Natural and treated waters have a wide range of mineral content from low levels to moderate and high levels (1–400 mg/L per Ca++, 1–50 mg/L per Mg++). Calcium and magnesium are present in water as ions, therefore being more bioavailable than mineral constituents of food and milk. Drinking water may largely contribute to total Ca++ and Mg++ intake in the population.

The aim of this investigation was to study the potential preventive role of hard water in CVD. The current meta-analysis reviews the scientific literature and attempts to explore the health effects of hard water in relation to the quality of water and mineral concentration.

METHODS

Database

We performed a structured computer search on PubMed in order to identify epidemiological studies reporting results of primary researches with cross-sectional evaluation of CVD in people exposed to different electrolyte concentrations. We used a string including the following search terms, with the appropriate combinations of Boolean connectors: hardness, calcium, magnesium, drinking water, cardiovascular disease, stroke, ischemia, ischemic heart disease, hypertension, myocardial infarction, cerebrovascular disorder. Two independent researchers performed these searches, which were broadened by extensive cross-checking of the reference lists of all retrieved articles.

Criteria of inclusion and exclusion

This meta-analysis includes only the studies with all the following characteristics:

  • written in English;

  • carried out on humans (studies using animal or in vitro models were excluded);

  • focusing on CVD;

  • case-control studies reporting adjusted odds ratio (OR) values.

Abstracts, case reports, letters, comments, reviews without original data, studies with lack of control groups or appropriate data for extraction have been excluded.

Data evaluation

Data extracted from each eligible study included: surname of the first author, years of publication, country and districts, years of study, study design, number of patients (including age, sex, etc.), journal of publication, duration of enrollment, definitions of cases (heart failure, HF; cerebrovascular disease, CeVD; Hyp) degree of exposition, number of controls, total number of cases and controls analyzed.

This meta-analysis has been realized with the commercial software ProMeta, according to the Preferred Reporting Items for Systematic Reviews and Meta-analysis (PRISMA) guidelines (Liberati et al. 2009). Heterogeneity among studies was evaluated using the I2 statistics.

The effect size (ES) was estimated by OR reported with its 95% confidence interval (CI). Either a fixed effects model or random effects model was applied to calculate the pooled effect based on the found heterogeneity (Mantel-Haenszel statistics).

Potential publication bias was assessed by visually inspecting funnel plots.

Since studies expressed Ca++ and Mg++ concentration in terms of range, subjects exposed to the highest level of Ca++ and Mg++versus those exposed to the lowest level were compared.

RESULTS

Eligible studies

Two authors (VG and DN) independently screened titles and abstracts of each paper to exclude studies that did not meet with the inclusion criteria. These searches were broadened by extensive cross-checking of the reference lists of all retrieved articles. Full texts of eligible studies were obtained for further review and evaluated (NLB, VG and DN). The data were tabulated on a standardized data extraction form. Discrepancies and missing data were resolved by group discussion. If discrepancies still existed, we sought the opinions of another two researchers for further discussion (MM and MV).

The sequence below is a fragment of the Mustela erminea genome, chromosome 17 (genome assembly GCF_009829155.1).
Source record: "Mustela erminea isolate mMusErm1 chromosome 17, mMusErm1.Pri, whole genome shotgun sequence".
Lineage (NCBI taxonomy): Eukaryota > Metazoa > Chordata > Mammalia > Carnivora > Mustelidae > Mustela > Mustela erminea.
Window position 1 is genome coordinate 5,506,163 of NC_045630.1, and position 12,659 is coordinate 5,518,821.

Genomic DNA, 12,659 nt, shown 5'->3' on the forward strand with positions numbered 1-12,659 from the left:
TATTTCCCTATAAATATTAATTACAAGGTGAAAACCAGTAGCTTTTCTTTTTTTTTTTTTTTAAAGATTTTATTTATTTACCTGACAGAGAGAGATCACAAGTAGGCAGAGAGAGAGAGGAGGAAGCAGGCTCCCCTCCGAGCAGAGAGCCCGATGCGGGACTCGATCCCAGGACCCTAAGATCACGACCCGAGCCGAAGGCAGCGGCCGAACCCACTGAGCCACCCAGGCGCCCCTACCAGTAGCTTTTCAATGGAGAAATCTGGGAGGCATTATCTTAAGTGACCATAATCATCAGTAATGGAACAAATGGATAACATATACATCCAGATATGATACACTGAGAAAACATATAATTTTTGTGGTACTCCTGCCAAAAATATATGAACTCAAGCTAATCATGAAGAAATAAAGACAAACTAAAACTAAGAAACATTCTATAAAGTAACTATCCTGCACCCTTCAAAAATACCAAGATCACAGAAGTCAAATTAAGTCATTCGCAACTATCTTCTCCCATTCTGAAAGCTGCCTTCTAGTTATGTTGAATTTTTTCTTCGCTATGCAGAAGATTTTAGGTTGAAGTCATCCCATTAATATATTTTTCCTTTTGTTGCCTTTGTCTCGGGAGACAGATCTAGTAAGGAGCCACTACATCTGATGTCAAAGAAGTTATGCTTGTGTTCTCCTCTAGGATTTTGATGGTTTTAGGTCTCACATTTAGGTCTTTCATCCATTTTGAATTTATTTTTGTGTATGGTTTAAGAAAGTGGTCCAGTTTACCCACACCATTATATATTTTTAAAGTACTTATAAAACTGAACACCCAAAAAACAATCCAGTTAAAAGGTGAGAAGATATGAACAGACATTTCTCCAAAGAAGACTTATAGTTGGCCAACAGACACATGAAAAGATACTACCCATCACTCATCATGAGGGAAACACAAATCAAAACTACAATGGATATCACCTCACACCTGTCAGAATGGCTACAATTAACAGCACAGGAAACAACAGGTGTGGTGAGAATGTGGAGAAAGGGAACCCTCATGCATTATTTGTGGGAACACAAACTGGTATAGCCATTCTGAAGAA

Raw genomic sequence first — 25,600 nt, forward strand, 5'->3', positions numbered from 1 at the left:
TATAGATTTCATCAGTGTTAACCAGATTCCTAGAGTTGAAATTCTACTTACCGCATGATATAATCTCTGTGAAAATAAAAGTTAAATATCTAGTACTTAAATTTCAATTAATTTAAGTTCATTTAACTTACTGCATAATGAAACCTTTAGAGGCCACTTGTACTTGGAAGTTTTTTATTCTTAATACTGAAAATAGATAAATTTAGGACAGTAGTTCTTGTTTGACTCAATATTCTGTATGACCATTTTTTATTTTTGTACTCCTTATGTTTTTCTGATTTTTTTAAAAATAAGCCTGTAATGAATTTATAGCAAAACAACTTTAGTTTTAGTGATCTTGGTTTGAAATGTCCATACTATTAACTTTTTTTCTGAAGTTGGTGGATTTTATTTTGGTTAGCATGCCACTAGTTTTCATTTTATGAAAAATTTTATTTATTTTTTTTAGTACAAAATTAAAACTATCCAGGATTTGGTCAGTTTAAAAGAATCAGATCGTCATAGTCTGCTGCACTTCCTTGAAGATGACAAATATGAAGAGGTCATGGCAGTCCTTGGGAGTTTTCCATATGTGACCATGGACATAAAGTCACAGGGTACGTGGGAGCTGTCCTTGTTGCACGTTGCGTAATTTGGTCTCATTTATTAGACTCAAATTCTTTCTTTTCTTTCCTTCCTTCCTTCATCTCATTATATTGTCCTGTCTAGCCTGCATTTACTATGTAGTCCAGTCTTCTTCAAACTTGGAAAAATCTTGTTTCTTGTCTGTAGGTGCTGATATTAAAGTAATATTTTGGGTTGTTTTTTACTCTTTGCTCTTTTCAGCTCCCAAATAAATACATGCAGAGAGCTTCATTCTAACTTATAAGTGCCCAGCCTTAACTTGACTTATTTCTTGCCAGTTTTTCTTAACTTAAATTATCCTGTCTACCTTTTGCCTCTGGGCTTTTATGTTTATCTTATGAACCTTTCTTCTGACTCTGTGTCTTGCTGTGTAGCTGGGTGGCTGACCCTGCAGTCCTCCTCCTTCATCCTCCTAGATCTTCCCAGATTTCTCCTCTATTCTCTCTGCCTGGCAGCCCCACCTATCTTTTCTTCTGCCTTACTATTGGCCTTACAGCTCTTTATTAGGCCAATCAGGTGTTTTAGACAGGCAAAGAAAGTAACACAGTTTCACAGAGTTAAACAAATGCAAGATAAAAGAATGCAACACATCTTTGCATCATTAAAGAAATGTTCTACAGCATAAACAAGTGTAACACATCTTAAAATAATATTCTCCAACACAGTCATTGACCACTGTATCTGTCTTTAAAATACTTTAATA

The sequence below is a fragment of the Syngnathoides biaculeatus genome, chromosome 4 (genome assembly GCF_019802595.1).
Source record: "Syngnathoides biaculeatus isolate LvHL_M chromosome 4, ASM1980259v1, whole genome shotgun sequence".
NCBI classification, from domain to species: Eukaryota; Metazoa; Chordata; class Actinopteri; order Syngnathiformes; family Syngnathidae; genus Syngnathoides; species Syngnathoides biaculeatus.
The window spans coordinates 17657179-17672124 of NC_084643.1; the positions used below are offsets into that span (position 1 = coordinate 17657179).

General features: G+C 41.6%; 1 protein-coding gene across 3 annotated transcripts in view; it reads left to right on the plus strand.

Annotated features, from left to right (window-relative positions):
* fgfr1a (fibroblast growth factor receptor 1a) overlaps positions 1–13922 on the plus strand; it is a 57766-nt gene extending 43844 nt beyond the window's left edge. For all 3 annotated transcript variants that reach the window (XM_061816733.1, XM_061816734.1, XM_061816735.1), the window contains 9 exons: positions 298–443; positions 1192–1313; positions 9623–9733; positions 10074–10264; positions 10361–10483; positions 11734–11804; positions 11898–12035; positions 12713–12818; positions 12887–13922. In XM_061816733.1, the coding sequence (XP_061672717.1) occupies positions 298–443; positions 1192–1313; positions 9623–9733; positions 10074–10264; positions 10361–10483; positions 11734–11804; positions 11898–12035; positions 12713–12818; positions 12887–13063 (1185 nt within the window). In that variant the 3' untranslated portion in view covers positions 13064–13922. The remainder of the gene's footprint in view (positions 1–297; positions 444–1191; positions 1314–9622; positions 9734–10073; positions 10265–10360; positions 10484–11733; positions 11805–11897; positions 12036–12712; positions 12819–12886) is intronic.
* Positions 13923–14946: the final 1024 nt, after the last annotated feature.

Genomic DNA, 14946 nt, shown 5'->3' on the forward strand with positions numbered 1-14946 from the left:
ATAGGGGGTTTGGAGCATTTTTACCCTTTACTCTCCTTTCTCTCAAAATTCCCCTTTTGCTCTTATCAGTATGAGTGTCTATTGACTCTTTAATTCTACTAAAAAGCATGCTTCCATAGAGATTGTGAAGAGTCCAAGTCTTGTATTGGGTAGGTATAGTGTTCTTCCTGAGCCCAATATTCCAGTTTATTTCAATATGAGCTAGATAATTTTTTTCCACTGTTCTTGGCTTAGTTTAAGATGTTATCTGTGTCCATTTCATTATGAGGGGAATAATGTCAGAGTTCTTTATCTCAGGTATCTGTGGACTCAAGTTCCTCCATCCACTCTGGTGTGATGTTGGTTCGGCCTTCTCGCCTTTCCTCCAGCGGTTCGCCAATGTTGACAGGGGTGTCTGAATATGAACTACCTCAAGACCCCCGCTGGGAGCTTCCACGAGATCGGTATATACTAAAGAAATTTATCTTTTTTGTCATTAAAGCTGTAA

Our initial search strategies produced 643 potential articles. Seven studies were finally retained and included in the meta-analysis. One study (Rubenowitz et al. 2000) evaluated only the effect of Mg++, while the other six evaluated both Ca++ and Mg++ effect. The results of the literature search are shown in Figure 1. The detailed exclusion motivations of potentially eligible studies are shown in Table 1.
Figure 1

Selection of studies flowchart (PRISMA flow diagram).

Figure 1

Selection of studies flowchart (PRISMA flow diagram).

Table 1

Detailed exclusion motivations

Author, Year of publication Motivation 
Fodor et al. (1973)  Observational study 
Dawson et al. (1978)  Correlation between drinking water mineral intakes and urinary excretion 
Masironi et al. (1979)  Electrolytes concentration not showed 
Punsar & Karvonen (1979)  No individual data available 
Comstock et al. (1980)  Cohort study 
Luoma et al. (1983)  Total number of cases and controls not available 
Lacey & Shaper (1984)  Ecological study 
Leoni et al. (1985)  Observational study 
Rylander et al. (1991)  No individual data available 
Bernardi et al. (1995)  Electrolytes concentration not showed 
Maheswaran et al. (1999)  Groups size not available 
Sauvant & Pepin (2000)  Electrolytes concentration not showed 
Marque et al. (2003)  No population data available 
Nerbrand et al. (2003)  Evaluation of different endpoints 
Rylander & Arnaud (2004)  Observational study 
Ferrandiz et al. (2004)  Ecological study 
Morris et al. (2008)  Electrolytes concentration not showed 
Lake et al. (2010)  Ecological study 
Leurs et al. (2010)  No individual data available